If we do not fully support the President, what is at stake is a rollback of DADT, a President who will veto the DOMA repeal legislation, a DOJ which will defend unconstitutional laws, judges who will kill marriage equality, bi-nationals who will be deported in droves and so much more.
The time to take the President to task has come and gone. At present, the focus ought to be entirely on the Obama re-election and our support should be unrelenting. Once in office, we can have our day — and that will involve a lot more than pure reliance on the one office.
Black says, “So until the president publicly puts his wheels down on the side of full equality, he must be passionately engaged, confronted and protested for maintaining his prejudiced, hurtful public position.”
This comment is way out of time. The time for criticizing the President to this degree of chastisement was way back in 2010 during the lame duck session when the Democrats had a majority in both the Senate and House. Then the President should have placed LGBT interests at the fore, yet even then the blame must be distributed amongst our Democratic representatives, our own LGBT advocacy groups and grassroots alike.
Winning equality is a complex combination and cannot be attributed to one man and one office.
Let us face the paradox here, while at some point in time we have collectively failed the ultimate attainment of equality, we are still on the path and we still have hope. The sooner we realize that our only hope in present time is President Barack Obama and the sooner we laud the greatest record of equality to date being notched to this President, the more likely we are to achieve our goals.
This administration more than ever before has taken leaps toward equality, on so many levels. This is not the time to chastise or threaten President Obama or any Democrat; it is political suicide to alienate even one single voter and judging by the comments on the Reporter site Black has had his way.
Black spends paragraphs on inane comparative, comparing Obama to GOP Gov. Chris Christie, and pulling the dispelled evolve speechifying theme as he asserts that Obama “is behind Laura Bush, Dick Cheney and Cindy McCain,” in his so called evolution. How does Black measure Obama’s record against the commentary of the likes of Laura, Dick and Cindy, who have no political prowess or any election at stake?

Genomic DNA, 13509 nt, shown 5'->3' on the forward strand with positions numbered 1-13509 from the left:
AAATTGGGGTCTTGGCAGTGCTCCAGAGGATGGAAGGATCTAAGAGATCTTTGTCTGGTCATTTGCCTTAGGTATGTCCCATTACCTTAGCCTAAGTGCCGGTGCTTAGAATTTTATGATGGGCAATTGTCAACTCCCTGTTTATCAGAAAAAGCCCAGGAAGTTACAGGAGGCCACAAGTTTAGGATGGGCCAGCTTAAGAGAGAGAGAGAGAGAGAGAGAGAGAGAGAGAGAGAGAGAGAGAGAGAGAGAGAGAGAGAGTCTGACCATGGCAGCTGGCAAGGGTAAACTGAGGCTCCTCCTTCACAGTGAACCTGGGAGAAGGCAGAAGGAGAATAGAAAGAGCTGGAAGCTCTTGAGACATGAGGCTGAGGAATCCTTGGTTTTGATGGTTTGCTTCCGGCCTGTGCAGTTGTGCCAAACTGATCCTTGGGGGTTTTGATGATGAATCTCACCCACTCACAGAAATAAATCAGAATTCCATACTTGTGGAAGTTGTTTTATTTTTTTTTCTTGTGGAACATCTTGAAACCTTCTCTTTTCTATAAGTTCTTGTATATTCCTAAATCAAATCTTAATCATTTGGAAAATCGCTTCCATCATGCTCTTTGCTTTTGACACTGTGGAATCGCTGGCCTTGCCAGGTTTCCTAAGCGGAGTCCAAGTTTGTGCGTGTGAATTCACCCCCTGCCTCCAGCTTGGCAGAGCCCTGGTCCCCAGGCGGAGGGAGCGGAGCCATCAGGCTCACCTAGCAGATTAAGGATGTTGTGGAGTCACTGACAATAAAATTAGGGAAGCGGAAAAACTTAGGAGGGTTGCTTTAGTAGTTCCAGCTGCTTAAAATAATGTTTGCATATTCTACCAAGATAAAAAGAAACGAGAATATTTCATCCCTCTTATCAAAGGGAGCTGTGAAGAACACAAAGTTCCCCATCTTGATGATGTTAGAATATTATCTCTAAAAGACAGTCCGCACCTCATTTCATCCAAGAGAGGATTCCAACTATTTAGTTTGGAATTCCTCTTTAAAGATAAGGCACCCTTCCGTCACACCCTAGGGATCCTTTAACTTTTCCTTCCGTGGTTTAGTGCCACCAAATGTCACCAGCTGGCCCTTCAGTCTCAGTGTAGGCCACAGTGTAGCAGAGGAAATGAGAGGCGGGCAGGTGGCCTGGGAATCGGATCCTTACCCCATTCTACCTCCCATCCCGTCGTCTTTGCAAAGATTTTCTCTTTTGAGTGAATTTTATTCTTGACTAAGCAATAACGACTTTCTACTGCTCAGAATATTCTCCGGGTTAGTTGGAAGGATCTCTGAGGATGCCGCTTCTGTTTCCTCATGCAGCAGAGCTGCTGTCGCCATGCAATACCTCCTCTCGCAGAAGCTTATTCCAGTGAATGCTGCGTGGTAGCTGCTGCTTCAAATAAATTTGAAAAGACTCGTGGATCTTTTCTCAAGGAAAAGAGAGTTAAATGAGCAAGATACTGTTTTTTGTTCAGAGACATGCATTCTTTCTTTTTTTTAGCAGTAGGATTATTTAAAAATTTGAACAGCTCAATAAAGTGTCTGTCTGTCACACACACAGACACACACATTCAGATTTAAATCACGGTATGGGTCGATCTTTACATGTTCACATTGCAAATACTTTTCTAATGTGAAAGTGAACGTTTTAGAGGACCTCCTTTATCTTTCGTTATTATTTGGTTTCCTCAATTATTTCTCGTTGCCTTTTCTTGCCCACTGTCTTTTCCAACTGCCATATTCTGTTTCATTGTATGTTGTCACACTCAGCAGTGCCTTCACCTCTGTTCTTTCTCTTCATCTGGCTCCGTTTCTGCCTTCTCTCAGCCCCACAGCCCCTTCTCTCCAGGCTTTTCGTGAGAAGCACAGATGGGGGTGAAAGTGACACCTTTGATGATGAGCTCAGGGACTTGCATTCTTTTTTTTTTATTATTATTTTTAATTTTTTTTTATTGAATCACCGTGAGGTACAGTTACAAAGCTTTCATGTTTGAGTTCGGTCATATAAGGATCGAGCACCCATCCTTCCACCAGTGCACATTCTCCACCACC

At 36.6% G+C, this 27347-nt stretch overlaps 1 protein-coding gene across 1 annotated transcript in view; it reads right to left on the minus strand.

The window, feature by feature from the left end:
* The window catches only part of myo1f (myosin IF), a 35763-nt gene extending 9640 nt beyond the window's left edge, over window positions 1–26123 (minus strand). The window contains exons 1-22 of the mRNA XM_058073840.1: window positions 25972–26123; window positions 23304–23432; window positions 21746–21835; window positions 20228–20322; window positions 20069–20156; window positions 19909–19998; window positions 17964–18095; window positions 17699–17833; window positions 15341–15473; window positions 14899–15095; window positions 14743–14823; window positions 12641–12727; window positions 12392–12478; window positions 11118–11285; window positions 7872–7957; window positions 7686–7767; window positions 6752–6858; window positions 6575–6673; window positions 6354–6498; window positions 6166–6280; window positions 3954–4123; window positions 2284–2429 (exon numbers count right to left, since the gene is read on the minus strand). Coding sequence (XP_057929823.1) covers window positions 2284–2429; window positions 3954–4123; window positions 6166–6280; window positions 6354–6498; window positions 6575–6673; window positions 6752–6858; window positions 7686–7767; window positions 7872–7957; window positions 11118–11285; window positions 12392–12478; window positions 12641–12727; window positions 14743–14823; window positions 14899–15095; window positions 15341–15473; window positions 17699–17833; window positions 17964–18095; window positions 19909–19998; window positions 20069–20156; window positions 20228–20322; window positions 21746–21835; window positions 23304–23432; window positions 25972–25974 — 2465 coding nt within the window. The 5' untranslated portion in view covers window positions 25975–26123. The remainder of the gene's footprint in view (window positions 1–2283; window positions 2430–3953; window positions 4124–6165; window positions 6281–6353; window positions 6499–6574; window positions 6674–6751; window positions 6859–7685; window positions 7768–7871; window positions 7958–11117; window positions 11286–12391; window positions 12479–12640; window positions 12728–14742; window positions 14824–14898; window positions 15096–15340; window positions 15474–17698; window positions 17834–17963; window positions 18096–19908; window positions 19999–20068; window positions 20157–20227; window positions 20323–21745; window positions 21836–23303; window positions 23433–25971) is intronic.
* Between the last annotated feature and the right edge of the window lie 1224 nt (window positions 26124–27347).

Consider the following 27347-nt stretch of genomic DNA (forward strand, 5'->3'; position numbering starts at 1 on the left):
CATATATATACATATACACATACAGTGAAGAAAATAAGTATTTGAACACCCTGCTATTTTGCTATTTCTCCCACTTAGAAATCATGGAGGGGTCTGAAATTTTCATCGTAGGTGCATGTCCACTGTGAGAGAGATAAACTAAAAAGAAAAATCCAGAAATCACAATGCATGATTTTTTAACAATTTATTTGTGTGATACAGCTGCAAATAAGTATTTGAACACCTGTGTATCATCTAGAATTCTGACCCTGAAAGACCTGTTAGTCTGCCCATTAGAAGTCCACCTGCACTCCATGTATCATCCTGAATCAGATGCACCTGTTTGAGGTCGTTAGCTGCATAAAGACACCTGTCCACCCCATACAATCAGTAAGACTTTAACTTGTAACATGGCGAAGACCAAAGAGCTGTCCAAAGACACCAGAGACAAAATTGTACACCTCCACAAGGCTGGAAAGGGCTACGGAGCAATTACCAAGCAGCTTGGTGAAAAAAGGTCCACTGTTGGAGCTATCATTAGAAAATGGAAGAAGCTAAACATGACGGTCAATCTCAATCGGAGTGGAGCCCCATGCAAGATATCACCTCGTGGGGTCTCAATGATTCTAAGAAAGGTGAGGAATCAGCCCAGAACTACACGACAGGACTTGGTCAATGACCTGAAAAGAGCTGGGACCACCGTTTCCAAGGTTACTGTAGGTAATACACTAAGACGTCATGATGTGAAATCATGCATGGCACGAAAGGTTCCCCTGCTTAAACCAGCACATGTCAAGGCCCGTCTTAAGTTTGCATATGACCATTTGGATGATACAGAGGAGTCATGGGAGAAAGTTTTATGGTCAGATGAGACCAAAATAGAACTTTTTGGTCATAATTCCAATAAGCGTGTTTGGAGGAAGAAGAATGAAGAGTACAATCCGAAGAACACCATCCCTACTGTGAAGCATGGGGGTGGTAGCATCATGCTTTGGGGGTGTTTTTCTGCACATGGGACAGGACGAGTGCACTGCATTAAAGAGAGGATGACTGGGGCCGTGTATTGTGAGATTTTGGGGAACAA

Dustin Lance Black would serve our community more to tout our need for more progressives to be elected to Congress. After all we will only attain equality with a Democratic majority in Congress.
So when Black attempts an airplane analogy -“The problem is, when the president flies, he’s on Air Force One, a plane designed to refuel in the air. He can stay up there for as long as it serves him,” he fails to understand that pilots often circle in the air for the good of those on board as well as those on the ground.
In November, 2011, The Respect for Marriage Act passed the Senate Judiciary Committee with a vote of 10-8, all committee Democrats favoring appeal and all Republicans opposing, making a strong political statement that Democrats support marriage equality.
The repeal bill would need 60 votes in the 100-member Senate, and sponsors acknowledged the votes are not there. The measure would have no chance in the House, controlled by conservative Republicans. Do you still blame Obama’s purported evolution?
The mere fact that President Obama has said he will sign the repeal of DOMA serves us all; and what he says or does until we have a cooperative and viable Congress is meaningless to equality. Now we must plan for his reelection and a Congress that will deliver marriage equality to his desk. It will be then that the plane, despite some blurry clouds, will land safely – not before!